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The Forum > Article Comments > IR reform - it's not in the detail > Comments

IR reform - it's not in the detail : Comments

By Des Moore, published 10/8/2005

Des Moore argues the proposed Australian industrial relations reforms are a disappointment and a lost opportunity.

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The economy has never been better,the current account is massively in the black, un-employment is falling. With all the aformentioned why the IR o/haul. I do not trust howard and his ilk no way at all.
numbat
Posted by numbat, Wednesday, 10 August 2005 4:00:00 PM
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"Many liberals hoped that with control of the Senate, Howard would move towards significant deregulation of the labour market Their hopes have been dashed. A golden opportunity has been lost for want of moral clarity and political courage."

So now the penny drops! I was wondering how long will it would take for these ideologically pure conservatives to realise that Howard is practicing his own home brand, willy nilly, adhoc version of political conservativism. Like the weather it changes every other day.
Posted by Rainier, Wednesday, 10 August 2005 4:38:35 PM
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Des is correct. The minimum wage is a pox on society. It criminalises a whole range of employment creating opportunities.
Posted by Terje, Thursday, 11 August 2005 9:14:28 PM
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Terje, at the risk of getting personal, would you be able to maintain your current lifestyle on the present minimim wage? Further, what would you do if your minimum wage was subject to reduction at the whim of your employer? I am trying to persuade you to take a walk in other's shoes.

At different points in my life I have had to survive on less than the minimum due to illness, so I have a fairly good idea of what poverty means.I have eaten stale food or skipped meals altogether just to be able to pay bills.

The IR reforms will be dependant upon the largess of employers. The motivation for employers is maximum profit. Do you not see the potential for conflict. Do you not believe that all Australians have a right to a roof over their heads, food on the table and clothes on their backs?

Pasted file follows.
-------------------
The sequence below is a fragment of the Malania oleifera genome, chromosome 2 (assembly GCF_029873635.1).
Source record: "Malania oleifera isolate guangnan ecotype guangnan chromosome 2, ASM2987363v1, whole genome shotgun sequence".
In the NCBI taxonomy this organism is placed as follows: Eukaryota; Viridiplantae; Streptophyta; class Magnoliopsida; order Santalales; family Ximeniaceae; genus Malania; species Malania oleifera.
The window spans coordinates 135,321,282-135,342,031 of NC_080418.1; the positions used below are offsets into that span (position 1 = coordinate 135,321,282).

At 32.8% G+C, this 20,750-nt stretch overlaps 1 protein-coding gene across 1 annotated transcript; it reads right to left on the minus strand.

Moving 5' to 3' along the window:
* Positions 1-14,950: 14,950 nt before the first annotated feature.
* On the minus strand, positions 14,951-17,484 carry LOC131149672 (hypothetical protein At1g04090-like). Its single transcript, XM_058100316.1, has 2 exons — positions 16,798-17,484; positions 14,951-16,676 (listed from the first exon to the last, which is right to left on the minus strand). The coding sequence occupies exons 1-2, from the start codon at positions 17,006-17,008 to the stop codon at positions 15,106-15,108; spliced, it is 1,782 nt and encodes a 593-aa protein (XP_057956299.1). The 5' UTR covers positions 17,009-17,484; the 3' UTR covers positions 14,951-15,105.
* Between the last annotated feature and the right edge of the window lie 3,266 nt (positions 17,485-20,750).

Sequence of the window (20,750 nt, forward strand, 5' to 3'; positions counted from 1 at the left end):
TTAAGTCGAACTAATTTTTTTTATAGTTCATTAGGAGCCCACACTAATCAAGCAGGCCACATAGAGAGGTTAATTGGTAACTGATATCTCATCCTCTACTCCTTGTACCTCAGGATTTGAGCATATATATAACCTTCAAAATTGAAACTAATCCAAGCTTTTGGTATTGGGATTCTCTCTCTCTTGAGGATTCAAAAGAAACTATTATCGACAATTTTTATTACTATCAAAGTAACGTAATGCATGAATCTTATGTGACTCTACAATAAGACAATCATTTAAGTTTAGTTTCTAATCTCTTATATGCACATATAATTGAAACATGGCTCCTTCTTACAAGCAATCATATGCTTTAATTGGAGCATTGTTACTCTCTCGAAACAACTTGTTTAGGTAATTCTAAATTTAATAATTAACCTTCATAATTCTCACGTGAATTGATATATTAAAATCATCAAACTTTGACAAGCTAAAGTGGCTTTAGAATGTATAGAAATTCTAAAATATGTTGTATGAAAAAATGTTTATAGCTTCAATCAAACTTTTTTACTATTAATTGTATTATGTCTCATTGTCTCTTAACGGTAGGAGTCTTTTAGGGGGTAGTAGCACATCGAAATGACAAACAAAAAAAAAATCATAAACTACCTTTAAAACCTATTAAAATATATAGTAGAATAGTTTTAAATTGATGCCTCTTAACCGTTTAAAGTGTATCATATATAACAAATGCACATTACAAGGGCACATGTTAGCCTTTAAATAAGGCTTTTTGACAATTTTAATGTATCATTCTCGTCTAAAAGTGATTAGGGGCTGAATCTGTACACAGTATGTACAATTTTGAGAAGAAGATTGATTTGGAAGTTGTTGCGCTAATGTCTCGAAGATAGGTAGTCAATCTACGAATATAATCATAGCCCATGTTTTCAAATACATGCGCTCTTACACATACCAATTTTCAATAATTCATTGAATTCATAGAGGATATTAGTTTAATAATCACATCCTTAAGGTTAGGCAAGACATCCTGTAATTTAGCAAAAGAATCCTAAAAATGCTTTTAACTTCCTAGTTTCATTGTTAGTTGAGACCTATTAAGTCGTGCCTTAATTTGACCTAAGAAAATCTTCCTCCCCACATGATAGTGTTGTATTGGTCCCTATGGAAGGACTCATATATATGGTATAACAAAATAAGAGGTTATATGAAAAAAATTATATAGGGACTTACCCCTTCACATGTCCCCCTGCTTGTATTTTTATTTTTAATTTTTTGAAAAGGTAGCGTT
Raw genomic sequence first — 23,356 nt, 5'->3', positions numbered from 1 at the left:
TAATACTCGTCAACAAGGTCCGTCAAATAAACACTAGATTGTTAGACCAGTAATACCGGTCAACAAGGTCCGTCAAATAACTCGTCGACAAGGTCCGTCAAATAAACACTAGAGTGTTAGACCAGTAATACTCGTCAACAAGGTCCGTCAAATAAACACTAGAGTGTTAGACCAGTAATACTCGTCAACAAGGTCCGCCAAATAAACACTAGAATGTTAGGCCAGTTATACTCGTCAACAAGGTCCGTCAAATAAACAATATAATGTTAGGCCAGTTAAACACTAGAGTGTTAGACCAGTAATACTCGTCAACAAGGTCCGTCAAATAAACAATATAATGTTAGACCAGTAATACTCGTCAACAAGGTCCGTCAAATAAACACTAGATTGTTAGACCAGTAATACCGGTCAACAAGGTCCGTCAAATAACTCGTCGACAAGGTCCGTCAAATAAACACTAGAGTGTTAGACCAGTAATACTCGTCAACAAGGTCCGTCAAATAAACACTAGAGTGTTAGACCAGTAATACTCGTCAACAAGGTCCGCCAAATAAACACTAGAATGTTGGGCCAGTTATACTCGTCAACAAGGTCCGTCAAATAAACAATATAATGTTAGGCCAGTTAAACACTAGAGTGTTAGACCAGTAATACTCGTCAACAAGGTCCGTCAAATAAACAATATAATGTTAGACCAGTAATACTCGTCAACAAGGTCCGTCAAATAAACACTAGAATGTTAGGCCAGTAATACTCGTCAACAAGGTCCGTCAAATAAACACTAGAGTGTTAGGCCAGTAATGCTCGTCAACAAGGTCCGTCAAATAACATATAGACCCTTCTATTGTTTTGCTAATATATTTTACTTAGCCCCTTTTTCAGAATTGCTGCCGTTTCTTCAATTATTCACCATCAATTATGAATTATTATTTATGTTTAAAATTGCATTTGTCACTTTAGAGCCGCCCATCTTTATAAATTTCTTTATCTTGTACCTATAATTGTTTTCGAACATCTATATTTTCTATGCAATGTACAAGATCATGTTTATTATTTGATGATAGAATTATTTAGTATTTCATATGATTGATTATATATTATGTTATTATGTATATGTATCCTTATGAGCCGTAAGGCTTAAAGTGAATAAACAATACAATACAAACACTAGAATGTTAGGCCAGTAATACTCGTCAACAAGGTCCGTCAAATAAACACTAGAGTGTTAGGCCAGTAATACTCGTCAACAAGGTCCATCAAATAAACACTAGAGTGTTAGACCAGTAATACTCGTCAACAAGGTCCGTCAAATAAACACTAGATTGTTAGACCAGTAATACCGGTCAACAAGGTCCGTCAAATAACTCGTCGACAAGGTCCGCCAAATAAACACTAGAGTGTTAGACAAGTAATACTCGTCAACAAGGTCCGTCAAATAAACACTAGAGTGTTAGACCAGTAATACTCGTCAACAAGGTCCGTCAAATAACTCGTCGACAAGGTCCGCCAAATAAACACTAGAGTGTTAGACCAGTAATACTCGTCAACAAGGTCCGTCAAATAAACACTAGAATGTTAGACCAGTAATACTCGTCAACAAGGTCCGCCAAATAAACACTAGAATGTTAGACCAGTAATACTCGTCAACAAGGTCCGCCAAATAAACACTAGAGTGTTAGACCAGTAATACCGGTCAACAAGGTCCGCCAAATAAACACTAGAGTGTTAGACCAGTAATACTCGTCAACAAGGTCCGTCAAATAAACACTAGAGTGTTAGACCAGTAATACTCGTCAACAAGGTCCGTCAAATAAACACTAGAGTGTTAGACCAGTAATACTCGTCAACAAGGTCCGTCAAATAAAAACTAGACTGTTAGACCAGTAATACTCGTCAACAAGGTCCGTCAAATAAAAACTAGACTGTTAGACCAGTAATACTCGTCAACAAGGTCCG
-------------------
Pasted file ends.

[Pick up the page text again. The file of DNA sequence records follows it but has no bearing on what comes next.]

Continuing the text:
I realise that the impact on the least powerful members of society is not what the topic is strictly about. However it appears to me from reading about the reforms is that they do not give employers as much power as they would desire and virtually dissolves any rights that workers in small businesses had to protect their standard of living. All in all a complete farce.

Howard is losing face - finally - among his senators. There is something to be said for a minority government it is easier to keep control on the ranks. Now it is very large and consequently, more difficult for Howard to hold the reins over all as he has done previously.

We do live in interesting times.
Posted by Trinity, Friday, 12 August 2005 8:12:46 AM
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QUOTE: Terje, at the risk of getting personal, would you be able to maintain your current lifestyle on the present minimim wage?

ANSWER: No.

QUOTE: Further, what would you do if your minimum wage was subject to reduction at the whim of your employer?

ANSWER: I think you mean "wage" not "minimum wage". Employers negotiate a wage, Governments set the minimum wage. Most employers would like to pay zero if they could still have motivated and happy staff. However there is a market of jobs out there and employers know it. For most jobs most employers pay well above the legal minimum.

QUOTE: At different points in my life I have had to survive on less than the minimum due to illness, so I have a fairly good idea of what poverty means.

ANSWER: I lived for several years (5 actually) on much less than the minimum wage. According to the article the minimum wage for a full time worker is $25000pa. For a dole receipient it is $11000pa. I never felt that I was in poverty. My stomach was full every night, I had good friends and my bed was always warm. I did find it odd that I was still required to pay income tax.

You see a reduction in the minumum wage as an attack on the weakest members of our society. I see it as a way to create new jobs for those that don't currently have one. And when everybody has a job we will not need a statutory minimum wage to ensure that Australians have a roof over their heads, food on the table and clothes on their backs?
Posted by Terje, Sunday, 14 August 2005 12:08:15 AM
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Why should we be contemplating lower minimum wages when the wealth gap continues to surge at an unprecedented rate. Until we have ethical and moral responsibility from executives with absurdly high salaries and add ons, the rest will not get a fair deal. Leading by example starts at the top - not at the bottom.
Posted by David, Tuesday, 16 August 2005 1:09:42 PM
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